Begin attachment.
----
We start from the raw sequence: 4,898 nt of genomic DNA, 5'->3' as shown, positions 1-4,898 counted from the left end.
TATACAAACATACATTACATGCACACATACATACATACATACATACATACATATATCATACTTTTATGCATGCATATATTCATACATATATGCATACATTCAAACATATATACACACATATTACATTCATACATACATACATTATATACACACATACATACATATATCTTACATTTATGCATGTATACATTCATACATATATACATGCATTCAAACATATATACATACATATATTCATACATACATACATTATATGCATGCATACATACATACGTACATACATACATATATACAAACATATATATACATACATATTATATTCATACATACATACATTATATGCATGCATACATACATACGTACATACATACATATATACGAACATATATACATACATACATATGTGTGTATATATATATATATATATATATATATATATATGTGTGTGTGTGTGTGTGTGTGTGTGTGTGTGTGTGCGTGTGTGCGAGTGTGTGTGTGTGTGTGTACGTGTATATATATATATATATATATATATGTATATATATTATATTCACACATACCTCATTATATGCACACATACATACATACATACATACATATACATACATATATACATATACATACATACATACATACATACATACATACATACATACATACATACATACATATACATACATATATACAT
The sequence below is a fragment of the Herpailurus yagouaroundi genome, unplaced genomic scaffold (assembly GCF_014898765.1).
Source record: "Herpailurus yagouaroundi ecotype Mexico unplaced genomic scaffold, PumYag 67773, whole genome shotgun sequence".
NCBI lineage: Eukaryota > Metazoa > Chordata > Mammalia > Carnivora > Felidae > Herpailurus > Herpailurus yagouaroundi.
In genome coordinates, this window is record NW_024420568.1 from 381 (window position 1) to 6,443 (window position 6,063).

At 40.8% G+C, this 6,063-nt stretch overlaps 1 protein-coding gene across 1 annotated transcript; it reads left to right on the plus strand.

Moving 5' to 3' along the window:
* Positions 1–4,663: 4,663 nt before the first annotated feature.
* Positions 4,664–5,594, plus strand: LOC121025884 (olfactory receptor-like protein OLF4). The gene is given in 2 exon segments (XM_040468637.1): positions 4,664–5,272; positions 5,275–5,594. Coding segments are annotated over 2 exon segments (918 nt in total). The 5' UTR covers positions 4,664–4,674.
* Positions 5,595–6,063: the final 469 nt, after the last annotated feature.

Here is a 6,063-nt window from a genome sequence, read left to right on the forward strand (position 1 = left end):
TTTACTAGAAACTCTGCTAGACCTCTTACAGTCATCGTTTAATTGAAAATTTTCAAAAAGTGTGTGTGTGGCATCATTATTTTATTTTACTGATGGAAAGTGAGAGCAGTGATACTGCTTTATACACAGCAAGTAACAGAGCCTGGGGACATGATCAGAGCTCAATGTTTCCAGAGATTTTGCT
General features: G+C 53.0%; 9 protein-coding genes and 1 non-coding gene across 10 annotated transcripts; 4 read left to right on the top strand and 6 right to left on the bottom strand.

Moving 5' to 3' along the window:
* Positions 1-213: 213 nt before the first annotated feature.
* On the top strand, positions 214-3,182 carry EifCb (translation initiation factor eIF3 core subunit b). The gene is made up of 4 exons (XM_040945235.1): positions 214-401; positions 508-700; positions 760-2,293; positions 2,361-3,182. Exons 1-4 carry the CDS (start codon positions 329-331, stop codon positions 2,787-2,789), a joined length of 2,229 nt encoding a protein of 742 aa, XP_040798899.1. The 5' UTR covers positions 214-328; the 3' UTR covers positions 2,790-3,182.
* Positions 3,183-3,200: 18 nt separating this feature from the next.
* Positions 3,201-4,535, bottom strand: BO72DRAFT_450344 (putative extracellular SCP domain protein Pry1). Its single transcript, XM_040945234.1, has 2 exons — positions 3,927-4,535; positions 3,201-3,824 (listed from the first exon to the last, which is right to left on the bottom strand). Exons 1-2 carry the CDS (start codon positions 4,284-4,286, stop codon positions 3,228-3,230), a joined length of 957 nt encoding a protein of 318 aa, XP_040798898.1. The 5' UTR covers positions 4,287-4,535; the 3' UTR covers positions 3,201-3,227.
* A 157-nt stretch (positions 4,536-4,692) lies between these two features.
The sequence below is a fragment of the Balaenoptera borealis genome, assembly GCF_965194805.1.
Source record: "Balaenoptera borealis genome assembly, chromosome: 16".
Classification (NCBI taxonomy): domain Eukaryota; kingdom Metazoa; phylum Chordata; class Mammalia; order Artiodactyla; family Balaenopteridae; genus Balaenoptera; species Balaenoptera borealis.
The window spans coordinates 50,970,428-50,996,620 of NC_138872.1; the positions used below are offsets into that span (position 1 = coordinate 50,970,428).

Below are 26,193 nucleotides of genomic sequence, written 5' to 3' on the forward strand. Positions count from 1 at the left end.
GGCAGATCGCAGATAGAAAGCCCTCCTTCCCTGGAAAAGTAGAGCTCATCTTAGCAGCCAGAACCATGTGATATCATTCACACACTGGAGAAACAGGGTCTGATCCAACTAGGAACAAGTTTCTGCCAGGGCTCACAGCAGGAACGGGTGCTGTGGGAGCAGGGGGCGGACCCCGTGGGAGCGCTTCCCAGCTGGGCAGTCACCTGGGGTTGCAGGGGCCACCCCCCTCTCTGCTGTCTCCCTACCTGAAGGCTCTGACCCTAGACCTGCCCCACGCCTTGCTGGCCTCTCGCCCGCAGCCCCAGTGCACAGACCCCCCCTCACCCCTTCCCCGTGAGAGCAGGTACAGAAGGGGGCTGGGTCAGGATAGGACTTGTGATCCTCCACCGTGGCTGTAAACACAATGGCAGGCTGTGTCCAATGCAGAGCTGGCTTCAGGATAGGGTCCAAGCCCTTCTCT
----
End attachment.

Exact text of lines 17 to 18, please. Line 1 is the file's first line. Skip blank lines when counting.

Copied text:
* On the top strand, positions 214-3,182 carry EifCb (translation initiation factor eIF3 core subunit b). The gene is made up of 4 exons (XM_040945235.1): positions 214-401; positions 508-700; positions 760-2,293; positions 2,361-3,182. Exons 1-4 carry the CDS (start codon positions 329-331, stop codon positions 2,787-2,789), a joined length of 2,229 nt encoding a protein of 742 aa, XP_040798899.1. The 5' UTR covers positions 214-328; the 3' UTR covers positions 2,790-3,182.
* Positions 3,183-3,200: 18 nt separating this feature from the next.